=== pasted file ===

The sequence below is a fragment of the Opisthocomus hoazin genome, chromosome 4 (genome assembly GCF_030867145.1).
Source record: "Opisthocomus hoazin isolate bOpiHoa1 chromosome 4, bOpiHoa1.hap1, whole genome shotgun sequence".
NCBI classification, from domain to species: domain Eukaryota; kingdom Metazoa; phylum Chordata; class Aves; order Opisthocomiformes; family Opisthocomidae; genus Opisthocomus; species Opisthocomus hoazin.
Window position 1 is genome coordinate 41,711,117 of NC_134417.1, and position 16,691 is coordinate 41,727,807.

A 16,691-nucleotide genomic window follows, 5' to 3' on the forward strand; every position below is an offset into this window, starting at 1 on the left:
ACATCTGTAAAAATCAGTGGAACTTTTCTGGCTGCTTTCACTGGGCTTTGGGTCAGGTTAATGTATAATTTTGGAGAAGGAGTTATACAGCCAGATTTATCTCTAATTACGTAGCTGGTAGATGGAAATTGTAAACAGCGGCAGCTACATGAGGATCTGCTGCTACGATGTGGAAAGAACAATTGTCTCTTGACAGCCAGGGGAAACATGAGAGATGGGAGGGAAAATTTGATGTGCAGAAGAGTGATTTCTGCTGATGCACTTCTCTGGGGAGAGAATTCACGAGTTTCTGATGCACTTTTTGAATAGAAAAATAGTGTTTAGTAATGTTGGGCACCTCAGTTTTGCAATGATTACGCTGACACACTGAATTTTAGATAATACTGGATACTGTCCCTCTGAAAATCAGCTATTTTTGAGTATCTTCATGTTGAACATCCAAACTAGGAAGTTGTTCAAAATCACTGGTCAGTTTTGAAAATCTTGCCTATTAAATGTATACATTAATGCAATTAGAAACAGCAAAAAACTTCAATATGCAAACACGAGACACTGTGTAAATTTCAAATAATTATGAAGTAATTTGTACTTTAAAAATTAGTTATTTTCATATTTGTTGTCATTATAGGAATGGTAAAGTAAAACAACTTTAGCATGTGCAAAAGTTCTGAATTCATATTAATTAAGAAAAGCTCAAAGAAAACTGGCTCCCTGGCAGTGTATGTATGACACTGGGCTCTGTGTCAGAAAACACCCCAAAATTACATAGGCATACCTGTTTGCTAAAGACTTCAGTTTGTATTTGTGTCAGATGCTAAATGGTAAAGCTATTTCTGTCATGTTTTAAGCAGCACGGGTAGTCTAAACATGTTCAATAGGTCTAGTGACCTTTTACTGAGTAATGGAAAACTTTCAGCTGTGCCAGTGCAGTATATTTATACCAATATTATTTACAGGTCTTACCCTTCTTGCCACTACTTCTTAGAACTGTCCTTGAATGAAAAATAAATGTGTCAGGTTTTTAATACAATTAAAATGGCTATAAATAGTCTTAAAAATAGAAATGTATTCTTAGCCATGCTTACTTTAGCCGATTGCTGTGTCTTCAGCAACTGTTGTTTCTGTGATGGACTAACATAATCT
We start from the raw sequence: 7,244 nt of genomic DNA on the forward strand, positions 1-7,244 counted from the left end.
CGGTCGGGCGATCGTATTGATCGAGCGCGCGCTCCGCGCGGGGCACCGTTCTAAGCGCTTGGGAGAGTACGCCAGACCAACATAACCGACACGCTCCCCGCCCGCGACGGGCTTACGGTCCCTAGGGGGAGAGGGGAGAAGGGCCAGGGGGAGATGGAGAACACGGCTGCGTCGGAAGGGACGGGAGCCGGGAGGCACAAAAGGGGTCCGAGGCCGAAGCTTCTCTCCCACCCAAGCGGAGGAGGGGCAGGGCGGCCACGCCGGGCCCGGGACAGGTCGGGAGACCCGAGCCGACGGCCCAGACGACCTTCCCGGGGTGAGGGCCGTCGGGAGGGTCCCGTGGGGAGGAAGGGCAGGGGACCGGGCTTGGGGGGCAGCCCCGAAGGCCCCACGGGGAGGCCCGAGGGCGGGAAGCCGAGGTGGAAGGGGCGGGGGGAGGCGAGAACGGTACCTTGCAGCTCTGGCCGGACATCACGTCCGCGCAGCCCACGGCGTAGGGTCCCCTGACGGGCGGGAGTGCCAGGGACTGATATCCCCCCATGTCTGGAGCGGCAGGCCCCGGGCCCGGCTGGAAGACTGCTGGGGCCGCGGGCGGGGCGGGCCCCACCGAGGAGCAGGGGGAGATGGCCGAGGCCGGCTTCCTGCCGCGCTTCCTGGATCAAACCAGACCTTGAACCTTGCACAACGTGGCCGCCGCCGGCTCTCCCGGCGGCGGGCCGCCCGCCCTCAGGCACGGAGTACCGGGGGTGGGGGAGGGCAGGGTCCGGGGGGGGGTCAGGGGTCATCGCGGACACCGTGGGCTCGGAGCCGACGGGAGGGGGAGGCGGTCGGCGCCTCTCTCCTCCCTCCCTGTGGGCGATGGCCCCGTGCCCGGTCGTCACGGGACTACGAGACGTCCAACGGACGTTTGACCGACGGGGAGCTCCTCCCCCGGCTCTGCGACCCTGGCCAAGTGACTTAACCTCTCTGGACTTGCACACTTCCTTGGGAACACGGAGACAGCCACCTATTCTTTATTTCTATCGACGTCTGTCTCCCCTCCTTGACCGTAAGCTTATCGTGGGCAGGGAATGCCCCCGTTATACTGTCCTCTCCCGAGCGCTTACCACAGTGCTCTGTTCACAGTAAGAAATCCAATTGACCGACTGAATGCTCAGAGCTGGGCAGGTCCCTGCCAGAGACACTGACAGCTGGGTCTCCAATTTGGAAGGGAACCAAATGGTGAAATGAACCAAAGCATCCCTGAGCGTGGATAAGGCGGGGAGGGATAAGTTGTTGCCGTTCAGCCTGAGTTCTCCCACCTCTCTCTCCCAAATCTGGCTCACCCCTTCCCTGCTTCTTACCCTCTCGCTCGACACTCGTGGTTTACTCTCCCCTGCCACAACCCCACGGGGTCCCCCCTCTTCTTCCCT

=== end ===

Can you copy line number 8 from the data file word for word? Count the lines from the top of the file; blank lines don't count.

CGGTCGGGCGATCGTATTGATCGAGCGCGCGCTCCGCGCGGGGCACCGTTCTAAGCGCTTGGGAGAGTACGCCAGACCAACATAACCGACACGCTCCCCGCCCGCGACGGGCTTACGGTCCCTAGGGGGAGAGGGGAGAAGGGCCAGGGGGAGATGGAGAACACGGCTGCGTCGGAAGGGACGGGAGCCGGGAGGCACAAAAGGGGTCCGAGGCCGAAGCTTCTCTCCCACCCAAGCGGAGGAGGGGCAGGGCGGCCACGCCGGGCCCGGGACAGGTCGGGAGACCCGAGCCGACGGCCCAGACGACCTTCCCGGGGTGAGGGCCGTCGGGAGGGTCCCGTGGGGAGGAAGGGCAGGGGACCGGGCTTGGGGGGCAGCCCCGAAGGCCCCACGGGGAGGCCCGAGGGCGGGAAGCCGAGGTGGAAGGGGCGGGGGGAGGCGAGAACGGTACCTTGCAGCTCTGGCCGGACATCACGTCCGCGCAGCCCACGGCGTAGGGTCCCCTGACGGGCGGGAGTGCCAGGGACTGATATCCCCCCATGTCTGGAGCGGCAGGCCCCGGGCCCGGCTGGAAGACTGCTGGGGCCGCGGGCGGGGCGGGCCCCACCGAGGAGCAGGGGGAGATGGCCGAGGCCGGCTTCCTGCCGCGCTTCCTGGATCAAACCAGACCTTGAACCTTGCACAACGTGGCCGCCGCCGGCTCTCCCGGCGGCGGGCCGCCCGCCCTCAGGCACGGAGTACCGGGGGTGGGGGAGGGCAGGGTCCGGGGGGGGGTCAGGGGTCATCGCGGACACCGTGGGCTCGGAGCCGACGGGAGGGGGAGGCGGTCGGCGCCTCTCTCCTCCCTCCCTGTGGGCGATGGCCCCGTGCCCGGTCGTCACGGGACTACGAGACGTCCAACGGACGTTTGACCGACGGGGAGCTCCTCCCCCGGCTCTGCGACCCTGGCCAAGTGACTTAACCTCTCTGGACTTGCACACTTCCTTGGGAACACGGAGACAGCCACCTATTCTTTATTTCTATCGACGTCTGTCTCCCCTCCTTGACCGTAAGCTTATCGTGGGCAGGGAATGCCCCCGTTATACTGTCCTCTCCCGAGCGCTTACCACAGTGCTCTGTTCACAGTAAGAAATCCAATTGACCGACTGAATGCTCAGAGCTGGGCAGGTCCCTGCCAGAGACACTGACAGCTGGGTCTCCAATTTGGAAGGGAACCAAATGGTGAAATGAACCAAAGCATCCCTGAGCGTGGATAAGGCGGGGAGGGATAAGTTGTTGCCGTTCAGCCTGAGTTCTCCCACCTCTCTCTCCCAAATCTGGCTCACCCCTTCCCTGCTTCTTACCCTCTCGCTCGACACTCGTGGTTTACTCTCCCCTGCCACAACCCCACGGGGTCCCCCCTCTTCTTCCCT